The main advantage of a Class B1 or B2 push-pull AF output stage is that it has a very high efficiency in terms of the ratio of HT power consumption to AF power output. Also, it is possible to obtain a much higher power output from two valves in a Class B push-pull output stage (especially when Class B2 working is used) than would be given by the same two valves in a Class A push-pull output stage. Class B2 working is, therefore, attractive for public address amplifiers and similar applications where a high output power is required, and particularly where batteries are used for the power supply.

Because the main reason for using a Class B push-pull AF output stage is to obtain a high power, such stages are almost always operated. in Class B2, in which grid current flows during part of the positive input half-cycles applied to the grids. The output stage has, in consequence, to be driven by a preceding power stage. Since operation in Class B2 is much more common than operation in Class B1, it can normally be assumed that reference to a Class B push-pull amplifier infers the Class B2 condition.

It will be noted that, in the circuit diagram, grid bias is provided by an external source, shown in the diagram as a battery. Cathode bias cannot be used for Class B stages because of the wide variations in anode and, hence, cathode current for different input signal amplitudes.

Class C Operation

ln Class C the bias point is negative of cut-off, with the result that the valve passes current only during part of the positive input half-cycles. It is usual for the positive input peaks to pass into the grid current region, as is shown here.

A third method of working is described as Class C operation, and this is illustrated above. As may be seen, the grid bias point in this diagram is negative of cut-off so that the valve only passes anode current during part of the input positive half-cycles.

Because of the high degree of distortion introduced by Class C operation, this mode of working cannot be employed for AF amplification. on the other hand, it is very useful for RF amplification when a parallel tuned circuit forms the anode load, since it offers a high efficiency in terms of output power. Oscillatory effect in the anode tuned circuit ensures that the missing sections of the cycles appear across it, even though the valve does not itself pass anode current during these periods.

Due to the high efficiency of RF power amplifiers in Class C, this mode of operation is very frequently used for the output valve or valves of transmitters. Class C output valves are employed singly or in push-pull; in the latter case the two anodes may be coupled to the two ends of a tuned winding having a centre-tap which connects to the HT positive supply.

Greatest efficiency is obtained when the input drive to the grid of a Class C amplifier is sufficiently high to allow grid current to flow during. the more positive parts of the positive half-cycles. This is the method of working most commonly used and can be referred to as Class C2. If grid current does not flow, the mode of operation may be described as Class C1. References to RF power amplifiers normally state Class C, whereupon Class C2 operation can usually be assumed.

As is to be expected from a consideration of the manner in which it works, the HT current drawn by a Class C amplifier varies with input signal amplitude. At very low signal amplitudes (too low for correct operation) the valve is cut off all the time and it draws no anode current. When the signal input amplitude is sufficient for positive half-cycle peaks to pass beyond cut-off the valve commences to draw anode current, this current increasing as input amplitude increases.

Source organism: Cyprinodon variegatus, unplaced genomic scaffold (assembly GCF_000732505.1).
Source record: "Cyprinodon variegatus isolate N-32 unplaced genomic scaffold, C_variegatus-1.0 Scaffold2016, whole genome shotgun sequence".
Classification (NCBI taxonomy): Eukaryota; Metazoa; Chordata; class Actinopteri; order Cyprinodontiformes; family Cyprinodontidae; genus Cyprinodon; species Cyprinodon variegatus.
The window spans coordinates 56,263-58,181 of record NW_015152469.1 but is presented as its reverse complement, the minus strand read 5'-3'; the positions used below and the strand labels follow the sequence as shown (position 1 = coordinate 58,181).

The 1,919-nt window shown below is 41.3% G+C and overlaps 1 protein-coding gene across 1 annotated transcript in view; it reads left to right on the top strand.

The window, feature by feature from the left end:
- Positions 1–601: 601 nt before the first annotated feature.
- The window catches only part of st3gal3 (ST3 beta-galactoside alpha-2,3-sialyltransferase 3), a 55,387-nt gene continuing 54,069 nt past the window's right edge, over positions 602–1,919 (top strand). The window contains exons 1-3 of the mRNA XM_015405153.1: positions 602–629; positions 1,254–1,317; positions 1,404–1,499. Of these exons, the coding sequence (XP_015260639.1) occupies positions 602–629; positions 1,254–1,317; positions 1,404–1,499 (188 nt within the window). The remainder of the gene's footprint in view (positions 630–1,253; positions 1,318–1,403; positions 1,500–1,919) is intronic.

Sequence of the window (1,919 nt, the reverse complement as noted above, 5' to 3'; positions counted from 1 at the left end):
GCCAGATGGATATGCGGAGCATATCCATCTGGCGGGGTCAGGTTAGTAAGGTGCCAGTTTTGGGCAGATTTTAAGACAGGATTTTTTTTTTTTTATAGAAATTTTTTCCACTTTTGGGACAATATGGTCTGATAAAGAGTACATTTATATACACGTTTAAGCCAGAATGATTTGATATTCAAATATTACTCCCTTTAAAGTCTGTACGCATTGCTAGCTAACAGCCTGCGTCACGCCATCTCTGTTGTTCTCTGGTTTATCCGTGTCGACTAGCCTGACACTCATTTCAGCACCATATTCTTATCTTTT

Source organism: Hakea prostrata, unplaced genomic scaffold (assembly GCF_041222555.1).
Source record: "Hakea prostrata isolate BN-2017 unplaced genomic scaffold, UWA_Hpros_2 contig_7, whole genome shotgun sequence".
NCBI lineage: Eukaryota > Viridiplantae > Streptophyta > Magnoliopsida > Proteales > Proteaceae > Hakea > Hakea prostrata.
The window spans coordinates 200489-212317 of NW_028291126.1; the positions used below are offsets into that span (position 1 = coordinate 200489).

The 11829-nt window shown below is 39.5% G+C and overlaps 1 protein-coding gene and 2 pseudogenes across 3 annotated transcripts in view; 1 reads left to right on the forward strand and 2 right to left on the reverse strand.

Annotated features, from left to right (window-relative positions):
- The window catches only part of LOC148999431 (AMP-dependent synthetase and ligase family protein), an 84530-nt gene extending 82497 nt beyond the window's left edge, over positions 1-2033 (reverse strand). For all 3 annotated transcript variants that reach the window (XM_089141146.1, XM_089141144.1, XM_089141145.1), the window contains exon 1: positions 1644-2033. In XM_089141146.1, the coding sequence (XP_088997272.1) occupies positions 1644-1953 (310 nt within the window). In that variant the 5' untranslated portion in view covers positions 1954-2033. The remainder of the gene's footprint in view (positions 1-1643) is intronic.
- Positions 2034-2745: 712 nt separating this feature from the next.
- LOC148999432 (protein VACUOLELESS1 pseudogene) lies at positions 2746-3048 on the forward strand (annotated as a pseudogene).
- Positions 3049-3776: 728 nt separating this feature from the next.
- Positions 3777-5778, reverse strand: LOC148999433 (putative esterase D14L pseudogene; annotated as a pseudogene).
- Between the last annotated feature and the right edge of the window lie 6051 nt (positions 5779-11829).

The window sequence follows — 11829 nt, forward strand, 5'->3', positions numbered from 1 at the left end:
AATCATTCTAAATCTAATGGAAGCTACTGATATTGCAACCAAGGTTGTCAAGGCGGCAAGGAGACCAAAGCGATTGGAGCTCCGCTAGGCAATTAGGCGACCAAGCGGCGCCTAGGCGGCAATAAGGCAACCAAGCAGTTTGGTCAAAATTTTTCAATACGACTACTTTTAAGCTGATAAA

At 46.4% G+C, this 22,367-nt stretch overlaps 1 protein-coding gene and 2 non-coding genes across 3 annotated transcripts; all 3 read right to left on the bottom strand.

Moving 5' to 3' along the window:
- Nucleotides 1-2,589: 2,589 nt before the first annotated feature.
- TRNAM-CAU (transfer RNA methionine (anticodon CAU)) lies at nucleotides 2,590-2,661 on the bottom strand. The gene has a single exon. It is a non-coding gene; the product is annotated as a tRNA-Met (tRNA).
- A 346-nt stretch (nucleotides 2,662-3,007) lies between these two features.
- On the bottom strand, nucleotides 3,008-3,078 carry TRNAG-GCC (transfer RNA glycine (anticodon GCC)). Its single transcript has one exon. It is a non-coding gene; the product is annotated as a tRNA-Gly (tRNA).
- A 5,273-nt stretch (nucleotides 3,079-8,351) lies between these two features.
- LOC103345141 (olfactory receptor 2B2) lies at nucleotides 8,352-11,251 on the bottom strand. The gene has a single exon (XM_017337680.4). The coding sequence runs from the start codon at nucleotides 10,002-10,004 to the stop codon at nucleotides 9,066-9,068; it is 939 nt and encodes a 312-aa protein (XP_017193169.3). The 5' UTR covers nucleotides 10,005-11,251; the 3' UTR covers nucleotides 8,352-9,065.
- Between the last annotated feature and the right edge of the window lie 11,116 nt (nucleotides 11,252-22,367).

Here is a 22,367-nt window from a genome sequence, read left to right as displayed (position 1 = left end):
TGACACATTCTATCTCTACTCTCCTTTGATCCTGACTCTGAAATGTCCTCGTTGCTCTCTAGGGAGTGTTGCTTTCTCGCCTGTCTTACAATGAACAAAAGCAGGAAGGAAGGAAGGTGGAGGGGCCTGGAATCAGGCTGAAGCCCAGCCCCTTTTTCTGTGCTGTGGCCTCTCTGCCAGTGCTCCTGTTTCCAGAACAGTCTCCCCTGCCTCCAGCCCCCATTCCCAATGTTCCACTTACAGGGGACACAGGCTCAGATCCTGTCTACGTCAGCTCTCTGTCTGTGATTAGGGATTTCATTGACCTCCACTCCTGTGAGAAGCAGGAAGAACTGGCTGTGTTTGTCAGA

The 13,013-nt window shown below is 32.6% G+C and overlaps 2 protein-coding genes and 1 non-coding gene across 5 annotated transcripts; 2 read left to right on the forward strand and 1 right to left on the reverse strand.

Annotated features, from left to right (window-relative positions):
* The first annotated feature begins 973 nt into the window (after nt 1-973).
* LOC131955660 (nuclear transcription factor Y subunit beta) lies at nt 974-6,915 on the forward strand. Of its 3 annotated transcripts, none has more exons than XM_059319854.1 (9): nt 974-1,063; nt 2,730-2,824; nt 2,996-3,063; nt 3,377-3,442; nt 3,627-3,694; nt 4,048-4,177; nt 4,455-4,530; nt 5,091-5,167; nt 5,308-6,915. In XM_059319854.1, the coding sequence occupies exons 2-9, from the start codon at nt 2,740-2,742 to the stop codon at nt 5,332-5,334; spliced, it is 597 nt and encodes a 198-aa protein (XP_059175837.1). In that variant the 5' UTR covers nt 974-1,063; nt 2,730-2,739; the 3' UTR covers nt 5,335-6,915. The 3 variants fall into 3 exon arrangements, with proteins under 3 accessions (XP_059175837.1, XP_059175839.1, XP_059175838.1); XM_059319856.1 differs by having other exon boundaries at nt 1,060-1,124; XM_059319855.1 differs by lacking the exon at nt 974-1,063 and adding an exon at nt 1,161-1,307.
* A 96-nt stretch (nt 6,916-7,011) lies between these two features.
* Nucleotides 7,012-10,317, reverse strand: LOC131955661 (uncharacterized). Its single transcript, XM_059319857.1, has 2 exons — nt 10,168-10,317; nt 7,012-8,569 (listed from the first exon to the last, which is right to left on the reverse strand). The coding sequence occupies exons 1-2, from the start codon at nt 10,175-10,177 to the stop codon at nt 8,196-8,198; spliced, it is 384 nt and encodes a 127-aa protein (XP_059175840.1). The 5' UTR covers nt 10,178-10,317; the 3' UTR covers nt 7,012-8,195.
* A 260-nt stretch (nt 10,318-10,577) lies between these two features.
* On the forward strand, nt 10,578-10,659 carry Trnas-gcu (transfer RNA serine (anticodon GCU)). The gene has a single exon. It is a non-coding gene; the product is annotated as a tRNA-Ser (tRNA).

Class AB Operation

We have seen that, in Class A, the input signal is applied over the most linear part of the IaVg characteristic. In Class B the valve is biased at (or very slightly positive of) the cut-off point so that it only amplifies the positive input half-cycles. And, in Class C, the valve is biased negative of cut-off so that it only amplifies part of the positive input half-cycles. Of these three classes, Class A and Class B can be used for AF output circuits.

A fourth mode of working is known as Class AB. As the name infers, Class AB relates to the case where the grid bias point lies between those which apply for Class A and Class B operation. Class AB working can be used with two valves in an AF push-pull output circuit, and it enables a higher power output to be achieved than would be given by the same valves in Class A.

A Class AB amplifier functions in the same manner as a Class A amplifier for small signal inputs, because the input waveform is still applied to a linear part of the IaVg characteristic. As input signal amplitude increases, the negative parts of the grid waveform become applied to the more non-linear section of the IaVg characteristic, and the distortion offered by each valve increases. However, the ability to cancel out even harmonics which is given by a Class A amplifier tends to apply here also, and this distortion is reduced. At yet higher input signal amplitudes each valve may be cut off during negative input peaks, whereupon one valve only passes anode current during these periods.

Since two valves in Class AB offer a greater power than the same valves in Class A, Class AB operation is attractive for applications where an increased distortion at high output powers is acceptable. With reasonably careful design, Class AB operation can also be used for the output stages of domestic high quality amplifiers.

Class AB stages may be divided into Class AB1 (where no grid current flows) and Class AB2 (where grid current flows during part of the positive input half-cycle). It is normal practice for the Class AB2 grid bias point to be closer to cut-off than occurs in Class AB1, and Class AB2 gives a greater power output. One sometimes encounters the statement that Class AB2 is intermediate between Class AB1 and Class B. For domestic amplifiers, Class AB1 is preferred because the output stage can be preceded by a simple voltage amplifier circuit, instead of by a power amplifier as would be required with Class AB2. Also, the distortion introduced by the output stage will be lower with Class AB1.

Unlike a Class A push-pull output stage, a Class AB push-pull stage draws an increased HT current as input signal amplitude increases. The increase in HT current is not as marked as with Class B operation, and does not preclude the use of cathode bias for Class AB1 working. An external source of grid is, however, required for Class AB2.